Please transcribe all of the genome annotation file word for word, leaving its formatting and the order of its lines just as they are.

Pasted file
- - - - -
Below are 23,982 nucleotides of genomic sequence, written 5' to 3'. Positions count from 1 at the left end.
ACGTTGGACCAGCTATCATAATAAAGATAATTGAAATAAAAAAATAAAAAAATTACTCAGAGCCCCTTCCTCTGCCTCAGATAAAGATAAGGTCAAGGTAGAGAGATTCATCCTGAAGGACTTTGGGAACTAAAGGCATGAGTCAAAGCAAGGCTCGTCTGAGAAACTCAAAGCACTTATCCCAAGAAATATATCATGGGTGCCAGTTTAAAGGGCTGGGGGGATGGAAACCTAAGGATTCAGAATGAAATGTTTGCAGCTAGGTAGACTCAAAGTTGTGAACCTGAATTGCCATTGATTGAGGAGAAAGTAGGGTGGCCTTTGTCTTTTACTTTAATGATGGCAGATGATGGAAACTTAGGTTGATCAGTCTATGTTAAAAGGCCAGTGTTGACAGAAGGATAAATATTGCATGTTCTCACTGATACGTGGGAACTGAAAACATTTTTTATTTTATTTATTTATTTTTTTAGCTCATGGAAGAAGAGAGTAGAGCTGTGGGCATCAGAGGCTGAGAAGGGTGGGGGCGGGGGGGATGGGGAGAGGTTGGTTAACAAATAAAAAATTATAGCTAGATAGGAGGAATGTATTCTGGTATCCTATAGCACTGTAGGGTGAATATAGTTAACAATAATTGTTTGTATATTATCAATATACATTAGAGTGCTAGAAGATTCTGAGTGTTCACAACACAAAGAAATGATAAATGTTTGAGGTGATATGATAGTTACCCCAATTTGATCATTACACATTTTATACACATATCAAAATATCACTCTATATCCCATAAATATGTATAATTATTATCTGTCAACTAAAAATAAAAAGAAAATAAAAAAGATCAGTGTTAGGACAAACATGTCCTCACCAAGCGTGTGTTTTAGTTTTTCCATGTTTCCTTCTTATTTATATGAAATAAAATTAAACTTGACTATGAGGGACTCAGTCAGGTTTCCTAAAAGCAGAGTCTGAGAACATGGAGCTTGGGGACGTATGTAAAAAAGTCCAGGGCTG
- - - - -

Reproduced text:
Below are 23,982 nucleotides of genomic sequence, written 5' to 3'. Positions count from 1 at the left end.
ACGTTGGACCAGCTATCATAATAAAGATAATTGAAATAAAAAAATAAAAAAATTACTCAGAGCCCCTTCCTCTGCCTCAGATAAAGATAAGGTCAAGGTAGAGAGATTCATCCTGAAGGACTTTGGGAACTAAAGGCATGAGTCAAAGCAAGGCTCGTCTGAGAAACTCAAAGCACTTATCCCAAGAAATATATCATGGGTGCCAGTTTAAAGGGCTGGGGGGATGGAAACCTAAGGATTCAGAATGAAATGTTTGCAGCTAGGTAGACTCAAAGTTGTGAACCTGAATTGCCATTGATTGAGGAGAAAGTAGGGTGGCCTTTGTCTTTTACTTTAATGATGGCAGATGATGGAAACTTAGGTTGATCAGTCTATGTTAAAAGGCCAGTGTTGACAGAAGGATAAATATTGCATGTTCTCACTGATACGTGGGAACTGAAAACATTTTTTATTTTATTTATTTATTTTTTTAGCTCATGGAAGAAGAGAGTAGAGCTGTGGGCATCAGAGGCTGAGAAGGGTGGGGGCGGGGGGGATGGGGAGAGGTTGGTTAACAAATAAAAAATTATAGCTAGATAGGAGGAATGTATTCTGGTATCCTATAGCACTGTAGGGTGAATATAGTTAACAATAATTGTTTGTATATTATCAATATACATTAGAGTGCTAGAAGATTCTGAGTGTTCACAACACAAAGAAATGATAAATGTTTGAGGTGATATGATAGTTACCCCAATTTGATCATTACACATTTTATACACATATCAAAATATCACTCTATATCCCATAAATATGTATAATTATTATCTGTCAACTAAAAATAAAAAGAAAATAAAAAAGATCAGTGTTAGGACAAACATGTCCTCACCAAGCGTGTGTTTTAGTTTTTCCATGTTTCCTTCTTATTTATATGAAATAAAATTAAACTTGACTATGAGGGACTCAGTCAGGTTTCCTAAAAGCAGAGTCTGAGAACATGGAGCTTGGGGACGTATGTAAAAAAGTCCAGGGCTG